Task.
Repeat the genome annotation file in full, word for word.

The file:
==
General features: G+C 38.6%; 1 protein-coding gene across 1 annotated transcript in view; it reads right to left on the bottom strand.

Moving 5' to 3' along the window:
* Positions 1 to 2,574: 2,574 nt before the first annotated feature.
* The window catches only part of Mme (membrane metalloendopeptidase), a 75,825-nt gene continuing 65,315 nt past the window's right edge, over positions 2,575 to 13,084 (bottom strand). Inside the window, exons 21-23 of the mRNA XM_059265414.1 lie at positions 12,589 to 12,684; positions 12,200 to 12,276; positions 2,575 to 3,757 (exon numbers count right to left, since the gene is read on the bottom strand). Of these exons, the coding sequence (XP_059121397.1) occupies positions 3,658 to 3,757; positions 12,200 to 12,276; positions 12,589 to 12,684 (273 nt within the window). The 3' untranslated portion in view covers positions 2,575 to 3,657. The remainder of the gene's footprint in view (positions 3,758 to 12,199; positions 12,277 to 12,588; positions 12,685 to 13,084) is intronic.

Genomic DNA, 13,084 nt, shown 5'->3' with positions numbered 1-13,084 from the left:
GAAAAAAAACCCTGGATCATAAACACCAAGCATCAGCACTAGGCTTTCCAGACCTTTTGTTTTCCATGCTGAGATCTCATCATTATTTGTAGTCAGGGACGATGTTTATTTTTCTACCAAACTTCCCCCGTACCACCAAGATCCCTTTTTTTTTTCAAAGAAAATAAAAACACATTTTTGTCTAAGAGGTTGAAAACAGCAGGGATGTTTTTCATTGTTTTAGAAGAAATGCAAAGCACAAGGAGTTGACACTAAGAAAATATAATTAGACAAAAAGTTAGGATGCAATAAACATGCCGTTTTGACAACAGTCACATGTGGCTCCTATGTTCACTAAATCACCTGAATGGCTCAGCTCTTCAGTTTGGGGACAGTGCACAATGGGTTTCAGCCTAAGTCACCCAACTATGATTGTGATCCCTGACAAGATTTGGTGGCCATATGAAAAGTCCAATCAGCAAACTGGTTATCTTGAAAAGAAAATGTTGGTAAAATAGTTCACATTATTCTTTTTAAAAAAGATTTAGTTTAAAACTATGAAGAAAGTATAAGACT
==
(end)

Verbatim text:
General features: G+C 38.6%; 1 protein-coding gene across 1 annotated transcript in view; it reads right to left on the bottom strand.

Moving 5' to 3' along the window:
* Positions 1 to 2,574: 2,574 nt before the first annotated feature.
* The window catches only part of Mme (membrane metalloendopeptidase), a 75,825-nt gene continuing 65,315 nt past the window's right edge, over positions 2,575 to 13,084 (bottom strand). Inside the window, exons 21-23 of the mRNA XM_059265414.1 lie at positions 12,589 to 12,684; positions 12,200 to 12,276; positions 2,575 to 3,757 (exon numbers count right to left, since the gene is read on the bottom strand). Of these exons, the coding sequence (XP_059121397.1) occupies positions 3,658 to 3,757; positions 12,200 to 12,276; positions 12,589 to 12,684 (273 nt within the window). The 3' untranslated portion in view covers positions 2,575 to 3,657. The remainder of the gene's footprint in view (positions 3,758 to 12,199; positions 12,277 to 12,588; positions 12,685 to 13,084) is intronic.

Genomic DNA, 13,084 nt, shown 5'->3' with positions numbered 1-13,084 from the left:
GAAAAAAAACCCTGGATCATAAACACCAAGCATCAGCACTAGGCTTTCCAGACCTTTTGTTTTCCATGCTGAGATCTCATCATTATTTGTAGTCAGGGACGATGTTTATTTTTCTACCAAACTTCCCCCGTACCACCAAGATCCCTTTTTTTTTTCAAAGAAAATAAAAACACATTTTTGTCTAAGAGGTTGAAAACAGCAGGGATGTTTTTCATTGTTTTAGAAGAAATGCAAAGCACAAGGAGTTGACACTAAGAAAATATAATTAGACAAAAAGTTAGGATGCAATAAACATGCCGTTTTGACAACAGTCACATGTGGCTCCTATGTTCACTAAATCACCTGAATGGCTCAGCTCTTCAGTTTGGGGACAGTGCACAATGGGTTTCAGCCTAAGTCACCCAACTATGATTGTGATCCCTGACAAGATTTGGTGGCCATATGAAAAGTCCAATCAGCAAACTGGTTATCTTGAAAAGAAAATGTTGGTAAAATAGTTCACATTATTCTTTTTAAAAAAGATTTAGTTTAAAACTATGAAGAAAGTATAAGACT